• The Center for Devices and Radiological Health—a branch within the U.S. Food and Drug Administration—issued a strategic plan for its Health of Women Program. The program attempts to “address the steadily growing importance of sex- and gender-specific issues” related to medical devices and their regulation. The center establishes three primary priorities, which includes a roadmap for research on women’s health and medical devices. The center noted in its plan that most biomedical research is based on studies in males, and highlights that female data “are prerequisite” to advancing women’s health in general and medical devices in particular.
  • Attorneys general from 46 states requested that an appeals court revive their lawsuit against Meta, which was known as Facebook at the time of the original suit. The coalition argued that the court prematurely denied their earlier complaint that Facebook gained a monopoly over social networking platforms through its purchase of Instagram and WhatsApp. The coalition also argued that the court incorrectly analyzed Facebook’s acquisition of Instagram and WhatsApp as independent events, rather than as parts of a concerted effort to gain a monopoly. New York Attorney General Letitia James cautioned against the social media giant, stating that Facebook has exploited its size to “force small companies out of business and reduce competition.”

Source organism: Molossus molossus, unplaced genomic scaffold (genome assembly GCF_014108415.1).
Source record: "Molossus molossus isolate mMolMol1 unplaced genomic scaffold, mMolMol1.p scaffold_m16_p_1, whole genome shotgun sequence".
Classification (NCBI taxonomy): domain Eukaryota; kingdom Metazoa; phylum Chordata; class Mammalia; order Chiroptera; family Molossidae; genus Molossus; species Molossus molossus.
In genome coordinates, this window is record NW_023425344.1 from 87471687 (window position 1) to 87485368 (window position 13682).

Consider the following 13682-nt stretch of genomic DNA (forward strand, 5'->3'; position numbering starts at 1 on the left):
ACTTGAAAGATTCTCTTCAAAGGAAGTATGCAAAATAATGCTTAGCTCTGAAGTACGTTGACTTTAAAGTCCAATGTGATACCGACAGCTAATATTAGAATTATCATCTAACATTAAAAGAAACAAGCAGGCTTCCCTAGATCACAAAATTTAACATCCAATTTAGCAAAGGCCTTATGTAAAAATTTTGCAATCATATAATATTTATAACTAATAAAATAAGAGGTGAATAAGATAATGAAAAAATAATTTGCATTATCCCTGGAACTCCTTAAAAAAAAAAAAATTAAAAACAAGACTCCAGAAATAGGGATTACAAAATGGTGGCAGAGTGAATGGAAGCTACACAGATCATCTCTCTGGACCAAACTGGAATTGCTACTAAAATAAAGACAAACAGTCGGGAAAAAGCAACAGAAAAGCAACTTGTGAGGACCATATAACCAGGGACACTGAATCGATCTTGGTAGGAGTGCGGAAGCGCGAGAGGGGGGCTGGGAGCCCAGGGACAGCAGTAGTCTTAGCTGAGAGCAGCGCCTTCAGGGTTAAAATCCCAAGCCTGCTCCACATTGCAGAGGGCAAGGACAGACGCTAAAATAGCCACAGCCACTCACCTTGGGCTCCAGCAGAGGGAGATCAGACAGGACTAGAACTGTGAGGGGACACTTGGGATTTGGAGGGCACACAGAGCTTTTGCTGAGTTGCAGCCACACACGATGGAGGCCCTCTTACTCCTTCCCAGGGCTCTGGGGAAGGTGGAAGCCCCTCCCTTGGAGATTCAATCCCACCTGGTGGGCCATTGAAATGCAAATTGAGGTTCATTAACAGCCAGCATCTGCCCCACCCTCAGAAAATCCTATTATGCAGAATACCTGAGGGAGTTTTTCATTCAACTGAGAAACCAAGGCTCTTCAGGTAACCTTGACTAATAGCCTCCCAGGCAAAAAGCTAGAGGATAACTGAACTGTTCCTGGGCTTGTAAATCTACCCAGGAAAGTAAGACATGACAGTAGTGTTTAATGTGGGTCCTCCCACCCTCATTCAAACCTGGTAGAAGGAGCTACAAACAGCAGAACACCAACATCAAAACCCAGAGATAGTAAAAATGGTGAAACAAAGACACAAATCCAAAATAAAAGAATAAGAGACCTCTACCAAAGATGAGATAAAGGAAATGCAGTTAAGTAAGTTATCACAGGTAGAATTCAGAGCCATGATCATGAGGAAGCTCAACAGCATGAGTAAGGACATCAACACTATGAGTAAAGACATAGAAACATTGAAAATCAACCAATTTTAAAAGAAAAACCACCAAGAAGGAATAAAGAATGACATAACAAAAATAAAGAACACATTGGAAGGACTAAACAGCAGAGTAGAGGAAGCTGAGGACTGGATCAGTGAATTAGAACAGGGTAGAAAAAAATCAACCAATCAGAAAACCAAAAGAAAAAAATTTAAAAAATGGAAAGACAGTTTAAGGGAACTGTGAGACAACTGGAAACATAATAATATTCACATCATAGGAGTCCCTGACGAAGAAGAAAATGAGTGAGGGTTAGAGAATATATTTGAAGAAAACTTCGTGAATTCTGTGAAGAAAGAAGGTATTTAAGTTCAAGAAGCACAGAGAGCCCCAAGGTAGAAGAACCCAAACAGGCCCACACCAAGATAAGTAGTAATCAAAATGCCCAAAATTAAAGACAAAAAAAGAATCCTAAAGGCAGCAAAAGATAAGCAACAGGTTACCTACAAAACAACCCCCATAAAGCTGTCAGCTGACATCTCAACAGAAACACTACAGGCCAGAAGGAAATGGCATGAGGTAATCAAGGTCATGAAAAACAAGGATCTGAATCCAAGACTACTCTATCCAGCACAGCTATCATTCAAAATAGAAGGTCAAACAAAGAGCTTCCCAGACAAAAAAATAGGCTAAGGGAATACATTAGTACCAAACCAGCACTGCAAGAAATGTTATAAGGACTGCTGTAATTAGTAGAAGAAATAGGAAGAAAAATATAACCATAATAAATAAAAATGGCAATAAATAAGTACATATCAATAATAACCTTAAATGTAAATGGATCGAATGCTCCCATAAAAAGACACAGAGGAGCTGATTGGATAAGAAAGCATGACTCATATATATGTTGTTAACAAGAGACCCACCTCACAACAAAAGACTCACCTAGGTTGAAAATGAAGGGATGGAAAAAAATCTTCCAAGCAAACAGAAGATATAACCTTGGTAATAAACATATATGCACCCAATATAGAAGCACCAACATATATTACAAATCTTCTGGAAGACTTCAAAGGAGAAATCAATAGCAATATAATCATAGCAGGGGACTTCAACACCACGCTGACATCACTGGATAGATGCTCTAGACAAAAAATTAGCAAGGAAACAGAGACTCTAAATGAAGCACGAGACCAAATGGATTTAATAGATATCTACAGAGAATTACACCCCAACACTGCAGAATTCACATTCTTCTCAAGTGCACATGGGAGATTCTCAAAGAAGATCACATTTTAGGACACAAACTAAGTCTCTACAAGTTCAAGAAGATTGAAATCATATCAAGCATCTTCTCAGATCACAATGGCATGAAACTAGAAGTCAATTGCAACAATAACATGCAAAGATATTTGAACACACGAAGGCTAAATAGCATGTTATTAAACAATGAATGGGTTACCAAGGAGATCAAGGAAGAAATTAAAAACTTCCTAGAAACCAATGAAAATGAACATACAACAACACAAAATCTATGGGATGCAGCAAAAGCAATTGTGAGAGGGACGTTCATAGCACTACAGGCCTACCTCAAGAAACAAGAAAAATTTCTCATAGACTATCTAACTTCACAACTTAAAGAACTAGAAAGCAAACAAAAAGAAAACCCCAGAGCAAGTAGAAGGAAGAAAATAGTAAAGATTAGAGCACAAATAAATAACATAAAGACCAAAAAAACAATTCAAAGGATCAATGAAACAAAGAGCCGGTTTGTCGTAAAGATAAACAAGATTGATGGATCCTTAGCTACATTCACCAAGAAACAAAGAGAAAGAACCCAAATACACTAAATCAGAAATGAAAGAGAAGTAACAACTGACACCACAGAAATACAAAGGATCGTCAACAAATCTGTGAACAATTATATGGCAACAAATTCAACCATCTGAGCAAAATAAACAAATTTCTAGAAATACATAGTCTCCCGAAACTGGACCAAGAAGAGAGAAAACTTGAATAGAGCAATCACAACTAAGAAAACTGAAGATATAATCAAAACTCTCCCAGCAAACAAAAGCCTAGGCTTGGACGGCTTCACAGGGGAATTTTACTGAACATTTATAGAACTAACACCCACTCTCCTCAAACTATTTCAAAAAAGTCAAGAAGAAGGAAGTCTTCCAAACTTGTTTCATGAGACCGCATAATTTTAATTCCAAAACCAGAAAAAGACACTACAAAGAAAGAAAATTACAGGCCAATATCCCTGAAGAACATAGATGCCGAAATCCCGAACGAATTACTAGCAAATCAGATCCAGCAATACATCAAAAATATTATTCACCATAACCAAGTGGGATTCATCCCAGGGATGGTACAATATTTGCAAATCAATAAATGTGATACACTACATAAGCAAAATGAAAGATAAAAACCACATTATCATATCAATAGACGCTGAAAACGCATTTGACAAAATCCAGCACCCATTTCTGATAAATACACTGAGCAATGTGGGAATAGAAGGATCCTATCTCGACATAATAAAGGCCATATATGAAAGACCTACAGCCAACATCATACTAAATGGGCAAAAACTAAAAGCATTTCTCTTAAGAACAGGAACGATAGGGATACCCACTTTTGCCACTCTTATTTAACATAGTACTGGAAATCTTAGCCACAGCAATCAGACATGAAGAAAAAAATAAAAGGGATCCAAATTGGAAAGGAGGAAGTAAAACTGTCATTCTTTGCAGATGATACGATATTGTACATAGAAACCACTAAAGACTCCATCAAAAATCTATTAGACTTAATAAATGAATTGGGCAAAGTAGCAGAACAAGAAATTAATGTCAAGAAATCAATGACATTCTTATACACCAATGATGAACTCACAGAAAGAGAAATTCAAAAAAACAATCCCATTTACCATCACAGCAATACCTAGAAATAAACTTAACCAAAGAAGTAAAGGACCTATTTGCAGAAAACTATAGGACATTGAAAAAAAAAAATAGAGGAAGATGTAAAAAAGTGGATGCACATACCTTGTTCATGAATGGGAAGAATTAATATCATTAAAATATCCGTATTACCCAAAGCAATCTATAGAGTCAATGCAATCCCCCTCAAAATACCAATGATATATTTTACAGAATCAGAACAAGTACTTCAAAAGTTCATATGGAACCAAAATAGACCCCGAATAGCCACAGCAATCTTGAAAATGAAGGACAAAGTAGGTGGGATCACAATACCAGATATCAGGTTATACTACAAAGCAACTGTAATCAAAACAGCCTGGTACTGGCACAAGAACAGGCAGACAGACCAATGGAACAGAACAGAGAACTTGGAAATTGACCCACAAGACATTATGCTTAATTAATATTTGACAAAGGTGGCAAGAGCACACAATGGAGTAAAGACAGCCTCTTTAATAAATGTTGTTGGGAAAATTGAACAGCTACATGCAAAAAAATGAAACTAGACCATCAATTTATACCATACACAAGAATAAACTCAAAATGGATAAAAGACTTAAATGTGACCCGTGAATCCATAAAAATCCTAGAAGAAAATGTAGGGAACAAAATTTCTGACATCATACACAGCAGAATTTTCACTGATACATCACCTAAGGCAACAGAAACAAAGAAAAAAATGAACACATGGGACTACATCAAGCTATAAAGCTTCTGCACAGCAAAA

• The Consumer Financial Protection Bureau (CFPB) published a bulletin discussing how medical debt collectors and credit bureaus can comply with rules under the new No Surprises Act. The Act—which U.S. Department of Health and Human Services Secretary Xavier Becerra praised as “the most critical consumer protection law since the Affordable Care Act”—established protections from certain types of unanticipated medical bills. CFPB Director Rohit Chopra called the bulletin a “reminder” for debt collectors and credit bureaus “not to collect on or furnish credit reporting information about invalid medical debt.”